STUDENTS from San Sisto College, Carina, were among more than one million people who participated in science events across the nation during National Science Week.
San Sisto’s science academic leader Stuart Gillett said during the week students were presented with many opportunities, in and out of the laboratory, to discover and excel in science.
“(At San Sisto) we help students learn how to develop a critical stance with their work and provide them with the ability to not just see the world the way it is, but to also to look further into the underlying truth,” he said.
“As a result, the students entered and placed in the top five per cent in Education Perfect’s International Science Week competition, joining 300,000 students from 1,000 schools.”
National Science Week featured more than 1000 events around Australia, including those delivered by universities, schools, research institutions, libraries, museums and science centres.
San Sisto students in Years 7-10 joined this year’s initiative with the Year 10 students assigned a task to investigate the rates of chemical reaction and how these could be controlled while the Year 9 students were briefed on manipulating the current in electrical circuits.
In comparison, Year 8 students were required to investigate respiration rates in yeast cells and Year 7s wrote a chemistry report about the effects of temperature on dissolving substances.
Each project and the resulting report developed the students’ abilities to think flexibly, strive for accuracy, question and problem solve, gather data and to think with clarity and precision.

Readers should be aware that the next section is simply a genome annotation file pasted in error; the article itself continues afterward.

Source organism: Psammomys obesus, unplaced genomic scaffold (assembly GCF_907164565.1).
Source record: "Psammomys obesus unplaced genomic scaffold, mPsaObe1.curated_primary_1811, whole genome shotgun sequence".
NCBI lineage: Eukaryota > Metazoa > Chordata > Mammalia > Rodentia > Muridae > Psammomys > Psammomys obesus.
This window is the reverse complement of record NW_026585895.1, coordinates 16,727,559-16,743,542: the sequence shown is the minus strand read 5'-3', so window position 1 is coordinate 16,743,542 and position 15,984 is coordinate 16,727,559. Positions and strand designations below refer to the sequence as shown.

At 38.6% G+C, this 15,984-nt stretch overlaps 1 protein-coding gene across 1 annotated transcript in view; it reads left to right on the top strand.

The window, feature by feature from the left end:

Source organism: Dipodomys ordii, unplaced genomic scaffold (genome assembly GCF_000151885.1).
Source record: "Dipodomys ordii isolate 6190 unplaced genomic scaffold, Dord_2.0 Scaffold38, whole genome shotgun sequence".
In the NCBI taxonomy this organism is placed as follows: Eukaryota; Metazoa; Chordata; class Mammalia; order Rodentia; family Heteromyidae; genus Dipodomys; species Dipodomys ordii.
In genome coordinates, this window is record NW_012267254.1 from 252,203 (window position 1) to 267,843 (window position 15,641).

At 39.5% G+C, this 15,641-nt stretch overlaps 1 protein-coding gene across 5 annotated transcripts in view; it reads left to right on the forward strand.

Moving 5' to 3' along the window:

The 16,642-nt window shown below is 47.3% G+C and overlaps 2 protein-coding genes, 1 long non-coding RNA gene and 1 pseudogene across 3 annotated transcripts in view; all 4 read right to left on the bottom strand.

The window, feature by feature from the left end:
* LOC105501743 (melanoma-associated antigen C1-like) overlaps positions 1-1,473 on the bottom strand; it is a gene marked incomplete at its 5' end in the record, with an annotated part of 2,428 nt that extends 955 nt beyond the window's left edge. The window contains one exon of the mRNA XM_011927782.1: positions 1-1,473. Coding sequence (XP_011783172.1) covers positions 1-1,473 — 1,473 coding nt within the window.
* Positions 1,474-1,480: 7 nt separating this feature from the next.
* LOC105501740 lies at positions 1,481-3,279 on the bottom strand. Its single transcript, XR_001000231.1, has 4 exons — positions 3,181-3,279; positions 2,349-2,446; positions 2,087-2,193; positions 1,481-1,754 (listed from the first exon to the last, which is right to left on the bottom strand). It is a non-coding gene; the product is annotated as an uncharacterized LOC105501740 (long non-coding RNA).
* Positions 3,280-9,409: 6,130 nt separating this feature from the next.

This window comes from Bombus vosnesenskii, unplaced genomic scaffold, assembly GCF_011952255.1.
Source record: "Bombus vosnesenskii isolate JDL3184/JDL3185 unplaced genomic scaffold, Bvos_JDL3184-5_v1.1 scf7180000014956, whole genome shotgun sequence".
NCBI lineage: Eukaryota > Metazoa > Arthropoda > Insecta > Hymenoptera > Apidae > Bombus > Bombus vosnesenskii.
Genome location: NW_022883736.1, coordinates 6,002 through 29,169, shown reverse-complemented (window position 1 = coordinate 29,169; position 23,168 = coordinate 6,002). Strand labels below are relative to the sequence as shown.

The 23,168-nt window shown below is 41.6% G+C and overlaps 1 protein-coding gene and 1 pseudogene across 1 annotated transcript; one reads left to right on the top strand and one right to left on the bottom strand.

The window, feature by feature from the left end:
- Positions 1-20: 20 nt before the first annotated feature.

Principal Shelley Hamilton said science week was an amazing opportunity to raise the profile of science learning in the college and profile the focus of the college’s academic excellence program.”
In the Senior Science program, small classes allowed the college’s Science faculty team to cater for individual student needs, develop ideas and extend learning outcomes.
The senior science students also worked with leading scientists outside and inside the classroom; by utilising staff and facilities of The University of Queensland’s International Moreton Bay Research Facility, when they attended a week-long Biotechnology immersion tour with the Translational Research Institute, and competed at Royal Australian Chemical Institute Titration competitions.